ERIC (Electronic Registration Information Center) is a voter-roll management system used by many states. Unfortunately, ERIC is not politically neutral.
On Monday, The Federalist posted an article saying that Alabama will withdraw from ERIC.
The article reports:
However, member states may not realize ERIC was started by far-left political activist David Becker, who has dedicated his life to attacking conservatives and advancing left-wing policies. Becker also started the Center for Election Innovation and Research (CEIR), one of two leftist groups that funneled $419 million in grants from Mark Zuckerberg to mostly blue counties of swing states, funding Democratic get-out-the-vote operations from government election offices in 2020. ERIC shares voter roll data – including records of unregistered citizens – with CEIR, which then reportedly creates targeted mailing lists for unregistered but likely Democrat voters and sends them back to the states for voter registration outreach.
Additionally, per government watchdog Verity Vote, ERIC doesn’t actually clean states’ voter rolls, but rather inflates them. Though member states are allegedly required to clean their voter rolls, nothing happens. A March 2022 audit by Michigan’s auditor general found the state’s Bureau of Elections failed to sufficiently clean its voter rolls, though Michigan had joined ERIC in 2019. Likewise, the District of Columbia (another ERIC member) has also been sued for its failure to clean its rolls.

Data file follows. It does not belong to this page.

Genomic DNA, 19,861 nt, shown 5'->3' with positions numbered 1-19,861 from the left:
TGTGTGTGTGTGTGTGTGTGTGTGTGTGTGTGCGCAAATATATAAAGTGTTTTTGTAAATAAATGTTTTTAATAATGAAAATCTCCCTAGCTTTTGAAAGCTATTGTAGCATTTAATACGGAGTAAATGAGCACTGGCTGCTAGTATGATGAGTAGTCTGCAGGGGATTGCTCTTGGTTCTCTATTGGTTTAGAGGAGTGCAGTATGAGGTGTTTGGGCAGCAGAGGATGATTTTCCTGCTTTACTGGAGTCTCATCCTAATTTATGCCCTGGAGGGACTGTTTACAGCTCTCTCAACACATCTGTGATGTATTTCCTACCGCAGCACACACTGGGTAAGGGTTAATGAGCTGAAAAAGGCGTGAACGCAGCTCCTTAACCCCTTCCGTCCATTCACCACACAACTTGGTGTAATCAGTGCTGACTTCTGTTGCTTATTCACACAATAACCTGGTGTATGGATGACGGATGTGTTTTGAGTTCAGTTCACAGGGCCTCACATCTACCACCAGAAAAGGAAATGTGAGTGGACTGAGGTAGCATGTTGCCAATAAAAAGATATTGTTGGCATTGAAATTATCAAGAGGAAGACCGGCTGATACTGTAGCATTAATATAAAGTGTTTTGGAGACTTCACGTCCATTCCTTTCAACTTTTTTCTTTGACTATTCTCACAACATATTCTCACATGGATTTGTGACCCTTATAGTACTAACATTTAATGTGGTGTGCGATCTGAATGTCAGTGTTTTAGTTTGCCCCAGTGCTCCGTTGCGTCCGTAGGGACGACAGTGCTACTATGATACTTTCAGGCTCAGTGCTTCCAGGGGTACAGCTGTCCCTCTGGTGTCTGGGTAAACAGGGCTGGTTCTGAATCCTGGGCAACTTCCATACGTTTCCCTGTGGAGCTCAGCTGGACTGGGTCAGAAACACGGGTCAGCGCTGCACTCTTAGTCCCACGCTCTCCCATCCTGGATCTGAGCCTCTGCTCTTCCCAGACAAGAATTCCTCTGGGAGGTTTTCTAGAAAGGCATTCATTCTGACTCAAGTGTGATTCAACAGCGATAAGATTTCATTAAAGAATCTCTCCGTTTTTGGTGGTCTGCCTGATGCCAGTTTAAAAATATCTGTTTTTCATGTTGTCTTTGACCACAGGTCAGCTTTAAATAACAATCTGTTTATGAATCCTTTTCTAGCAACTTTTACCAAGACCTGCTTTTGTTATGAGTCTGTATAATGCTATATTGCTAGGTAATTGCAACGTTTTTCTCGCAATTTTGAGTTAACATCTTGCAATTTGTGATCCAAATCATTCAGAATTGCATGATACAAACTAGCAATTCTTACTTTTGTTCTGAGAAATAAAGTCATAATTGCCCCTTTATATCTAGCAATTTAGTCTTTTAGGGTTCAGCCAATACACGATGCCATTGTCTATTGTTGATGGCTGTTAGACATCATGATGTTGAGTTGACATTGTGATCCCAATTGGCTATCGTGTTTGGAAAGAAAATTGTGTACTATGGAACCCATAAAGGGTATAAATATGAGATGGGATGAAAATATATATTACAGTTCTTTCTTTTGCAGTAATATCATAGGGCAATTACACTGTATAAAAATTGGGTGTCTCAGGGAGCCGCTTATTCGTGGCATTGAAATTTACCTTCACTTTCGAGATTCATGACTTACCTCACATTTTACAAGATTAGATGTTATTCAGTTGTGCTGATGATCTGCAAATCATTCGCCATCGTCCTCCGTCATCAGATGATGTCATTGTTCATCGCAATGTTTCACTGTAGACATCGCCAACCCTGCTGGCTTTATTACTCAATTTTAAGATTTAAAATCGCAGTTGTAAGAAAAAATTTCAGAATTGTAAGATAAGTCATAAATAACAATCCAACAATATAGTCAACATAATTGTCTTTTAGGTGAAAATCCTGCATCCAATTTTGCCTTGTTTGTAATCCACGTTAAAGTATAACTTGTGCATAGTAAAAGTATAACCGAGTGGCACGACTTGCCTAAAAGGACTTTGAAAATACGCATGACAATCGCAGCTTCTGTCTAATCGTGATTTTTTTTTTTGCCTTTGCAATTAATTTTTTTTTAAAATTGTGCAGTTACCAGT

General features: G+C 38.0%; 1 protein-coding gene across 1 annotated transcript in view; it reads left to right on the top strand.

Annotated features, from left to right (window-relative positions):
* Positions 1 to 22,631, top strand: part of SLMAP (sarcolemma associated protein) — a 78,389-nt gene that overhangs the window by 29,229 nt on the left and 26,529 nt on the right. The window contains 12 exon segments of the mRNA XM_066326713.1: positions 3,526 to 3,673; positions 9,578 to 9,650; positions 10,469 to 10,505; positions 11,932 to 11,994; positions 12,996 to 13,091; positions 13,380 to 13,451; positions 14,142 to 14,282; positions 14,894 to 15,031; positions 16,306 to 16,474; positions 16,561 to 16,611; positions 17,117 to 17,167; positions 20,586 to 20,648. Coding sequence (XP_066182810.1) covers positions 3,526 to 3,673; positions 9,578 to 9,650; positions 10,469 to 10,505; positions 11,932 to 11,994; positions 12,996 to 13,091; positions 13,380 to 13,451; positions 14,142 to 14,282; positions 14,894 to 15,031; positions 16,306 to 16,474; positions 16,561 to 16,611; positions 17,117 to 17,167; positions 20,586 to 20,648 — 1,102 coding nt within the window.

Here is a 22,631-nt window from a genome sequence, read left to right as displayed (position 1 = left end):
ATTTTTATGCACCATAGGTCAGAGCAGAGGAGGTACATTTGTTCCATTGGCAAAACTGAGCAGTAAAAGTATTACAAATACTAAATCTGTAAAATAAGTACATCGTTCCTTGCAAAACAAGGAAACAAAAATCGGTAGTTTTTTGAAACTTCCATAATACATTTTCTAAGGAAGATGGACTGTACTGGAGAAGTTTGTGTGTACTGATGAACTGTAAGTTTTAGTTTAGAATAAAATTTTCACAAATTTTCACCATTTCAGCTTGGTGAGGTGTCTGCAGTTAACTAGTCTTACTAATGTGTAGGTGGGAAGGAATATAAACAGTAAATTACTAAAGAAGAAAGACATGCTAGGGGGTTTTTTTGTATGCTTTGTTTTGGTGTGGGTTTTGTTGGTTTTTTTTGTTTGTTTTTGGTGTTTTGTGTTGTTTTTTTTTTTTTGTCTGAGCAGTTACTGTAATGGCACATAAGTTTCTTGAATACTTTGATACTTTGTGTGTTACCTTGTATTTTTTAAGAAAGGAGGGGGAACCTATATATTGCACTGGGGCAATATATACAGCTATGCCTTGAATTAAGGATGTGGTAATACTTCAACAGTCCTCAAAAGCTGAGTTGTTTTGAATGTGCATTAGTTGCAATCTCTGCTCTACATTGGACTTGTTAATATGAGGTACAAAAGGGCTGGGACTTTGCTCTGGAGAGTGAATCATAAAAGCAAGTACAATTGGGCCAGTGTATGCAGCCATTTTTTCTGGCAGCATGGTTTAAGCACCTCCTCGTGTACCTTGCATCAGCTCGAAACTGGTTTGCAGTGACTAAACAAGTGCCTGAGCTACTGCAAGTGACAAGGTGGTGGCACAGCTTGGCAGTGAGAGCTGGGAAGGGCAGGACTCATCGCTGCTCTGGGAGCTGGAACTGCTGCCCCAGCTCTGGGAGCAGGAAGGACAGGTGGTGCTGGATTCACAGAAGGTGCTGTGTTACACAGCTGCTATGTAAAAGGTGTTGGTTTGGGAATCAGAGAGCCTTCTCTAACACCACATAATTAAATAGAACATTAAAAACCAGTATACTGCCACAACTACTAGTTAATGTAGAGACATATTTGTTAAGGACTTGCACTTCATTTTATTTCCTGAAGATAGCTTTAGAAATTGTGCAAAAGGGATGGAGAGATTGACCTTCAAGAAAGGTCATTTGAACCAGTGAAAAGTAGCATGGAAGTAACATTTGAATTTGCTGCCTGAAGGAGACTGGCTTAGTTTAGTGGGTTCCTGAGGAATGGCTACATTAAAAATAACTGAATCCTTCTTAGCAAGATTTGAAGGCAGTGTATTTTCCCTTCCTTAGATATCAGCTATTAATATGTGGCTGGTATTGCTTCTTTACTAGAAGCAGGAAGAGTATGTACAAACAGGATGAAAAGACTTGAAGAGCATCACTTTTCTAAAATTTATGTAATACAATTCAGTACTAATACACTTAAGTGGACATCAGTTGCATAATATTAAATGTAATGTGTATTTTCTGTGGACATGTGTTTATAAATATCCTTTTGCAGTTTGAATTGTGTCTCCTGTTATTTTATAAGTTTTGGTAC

The article concludes:
While Alabama’s outgoing secretary of state, John Merrill, has repeatedly signaled his support for ERIC, Allen campaigned on removing the state from the system. Instead of relying on ERIC to clean Alabama’s voter rolls, Allen plans on using change-of-address information from the United States Postal Service, driver’s license records from the Alabama Law Enforcement Agency, and death records from the Alabama Department of Public Health to maintain accurate rolls.
Alabama is the second ERIC member state to withdraw from the pact. Louisiana suspended its participation in January over similar concerns.
If we are going to have honest elections, we need clean voting rolls. That’s really not that hard. When I moved from Massachusetts to North Carolina, I got a census letter from the town I lived in asking me to confirm that I still lived there. I suppose I could have lied, but it is a relatively small town, and eventually any lie would be discovered. Anyway, letters like that are how they keep their voter rolls updated. I also think that using information from the Post Office, Division of Motor Vehicles, and other public sources would be helpful in keeping voting records straight.